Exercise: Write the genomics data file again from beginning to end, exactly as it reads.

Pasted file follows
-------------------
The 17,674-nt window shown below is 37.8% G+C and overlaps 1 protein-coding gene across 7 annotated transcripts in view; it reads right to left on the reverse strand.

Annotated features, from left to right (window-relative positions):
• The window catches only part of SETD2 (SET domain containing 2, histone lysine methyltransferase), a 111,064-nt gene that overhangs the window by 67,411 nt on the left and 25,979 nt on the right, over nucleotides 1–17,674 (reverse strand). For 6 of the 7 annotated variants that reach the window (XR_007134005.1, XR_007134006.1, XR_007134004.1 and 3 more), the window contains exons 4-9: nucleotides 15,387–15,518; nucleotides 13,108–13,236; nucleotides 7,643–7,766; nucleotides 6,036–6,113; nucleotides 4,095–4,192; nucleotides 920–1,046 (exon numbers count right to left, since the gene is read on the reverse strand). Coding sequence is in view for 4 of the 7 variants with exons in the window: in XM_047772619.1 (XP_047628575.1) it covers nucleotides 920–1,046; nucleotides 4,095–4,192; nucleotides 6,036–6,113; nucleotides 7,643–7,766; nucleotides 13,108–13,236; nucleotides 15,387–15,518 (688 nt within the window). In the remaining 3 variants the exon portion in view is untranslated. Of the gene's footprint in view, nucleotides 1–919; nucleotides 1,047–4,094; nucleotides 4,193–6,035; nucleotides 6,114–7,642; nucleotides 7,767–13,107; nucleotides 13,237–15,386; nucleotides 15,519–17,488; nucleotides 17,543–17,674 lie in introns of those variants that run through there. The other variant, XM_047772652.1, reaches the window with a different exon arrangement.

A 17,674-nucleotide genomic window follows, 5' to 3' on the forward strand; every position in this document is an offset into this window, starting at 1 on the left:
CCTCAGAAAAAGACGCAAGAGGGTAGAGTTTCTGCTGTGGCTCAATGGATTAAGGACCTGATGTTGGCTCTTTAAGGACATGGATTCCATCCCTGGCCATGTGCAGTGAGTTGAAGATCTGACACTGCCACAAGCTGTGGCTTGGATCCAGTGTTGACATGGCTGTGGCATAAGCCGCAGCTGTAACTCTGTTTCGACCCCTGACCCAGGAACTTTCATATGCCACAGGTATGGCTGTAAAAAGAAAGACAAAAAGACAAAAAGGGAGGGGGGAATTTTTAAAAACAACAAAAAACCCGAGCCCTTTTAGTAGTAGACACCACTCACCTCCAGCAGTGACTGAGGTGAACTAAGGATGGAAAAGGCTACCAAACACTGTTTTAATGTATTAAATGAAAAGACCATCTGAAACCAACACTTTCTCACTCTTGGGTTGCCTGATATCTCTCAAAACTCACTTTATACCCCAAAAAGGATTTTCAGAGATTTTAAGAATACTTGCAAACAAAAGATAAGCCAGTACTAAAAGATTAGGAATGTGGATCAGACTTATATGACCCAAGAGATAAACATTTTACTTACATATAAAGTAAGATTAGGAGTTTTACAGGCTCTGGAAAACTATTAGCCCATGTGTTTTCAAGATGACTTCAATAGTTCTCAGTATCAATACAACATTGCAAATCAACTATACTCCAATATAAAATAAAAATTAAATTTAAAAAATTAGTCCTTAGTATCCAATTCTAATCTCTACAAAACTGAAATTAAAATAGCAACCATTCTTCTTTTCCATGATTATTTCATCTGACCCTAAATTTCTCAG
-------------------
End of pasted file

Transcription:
The 17,674-nt window shown below is 37.8% G+C and overlaps 1 protein-coding gene across 7 annotated transcripts in view; it reads right to left on the reverse strand.

Annotated features, from left to right (window-relative positions):
• The window catches only part of SETD2 (SET domain containing 2, histone lysine methyltransferase), a 111,064-nt gene that overhangs the window by 67,411 nt on the left and 25,979 nt on the right, over nucleotides 1–17,674 (reverse strand). For 6 of the 7 annotated variants that reach the window (XR_007134005.1, XR_007134006.1, XR_007134004.1 and 3 more), the window contains exons 4-9: nucleotides 15,387–15,518; nucleotides 13,108–13,236; nucleotides 7,643–7,766; nucleotides 6,036–6,113; nucleotides 4,095–4,192; nucleotides 920–1,046 (exon numbers count right to left, since the gene is read on the reverse strand). Coding sequence is in view for 4 of the 7 variants with exons in the window: in XM_047772619.1 (XP_047628575.1) it covers nucleotides 920–1,046; nucleotides 4,095–4,192; nucleotides 6,036–6,113; nucleotides 7,643–7,766; nucleotides 13,108–13,236; nucleotides 15,387–15,518 (688 nt within the window). In the remaining 3 variants the exon portion in view is untranslated. Of the gene's footprint in view, nucleotides 1–919; nucleotides 1,047–4,094; nucleotides 4,193–6,035; nucleotides 6,114–7,642; nucleotides 7,767–13,107; nucleotides 13,237–15,386; nucleotides 15,519–17,488; nucleotides 17,543–17,674 lie in introns of those variants that run through there. The other variant, XM_047772652.1, reaches the window with a different exon arrangement.

A 17,674-nucleotide genomic window follows, 5' to 3' on the forward strand; every position in this document is an offset into this window, starting at 1 on the left:
CCTCAGAAAAAGACGCAAGAGGGTAGAGTTTCTGCTGTGGCTCAATGGATTAAGGACCTGATGTTGGCTCTTTAAGGACATGGATTCCATCCCTGGCCATGTGCAGTGAGTTGAAGATCTGACACTGCCACAAGCTGTGGCTTGGATCCAGTGTTGACATGGCTGTGGCATAAGCCGCAGCTGTAACTCTGTTTCGACCCCTGACCCAGGAACTTTCATATGCCACAGGTATGGCTGTAAAAAGAAAGACAAAAAGACAAAAAGGGAGGGGGGAATTTTTAAAAACAACAAAAAACCCGAGCCCTTTTAGTAGTAGACACCACTCACCTCCAGCAGTGACTGAGGTGAACTAAGGATGGAAAAGGCTACCAAACACTGTTTTAATGTATTAAATGAAAAGACCATCTGAAACCAACACTTTCTCACTCTTGGGTTGCCTGATATCTCTCAAAACTCACTTTATACCCCAAAAAGGATTTTCAGAGATTTTAAGAATACTTGCAAACAAAAGATAAGCCAGTACTAAAAGATTAGGAATGTGGATCAGACTTATATGACCCAAGAGATAAACATTTTACTTACATATAAAGTAAGATTAGGAGTTTTACAGGCTCTGGAAAACTATTAGCCCATGTGTTTTCAAGATGACTTCAATAGTTCTCAGTATCAATACAACATTGCAAATCAACTATACTCCAATATAAAATAAAAATTAAATTTAAAAAATTAGTCCTTAGTATCCAATTCTAATCTCTACAAAACTGAAATTAAAATAGCAACCATTCTTCTTTTCCATGATTATTTCATCTGACCCTAAATTTCTCAG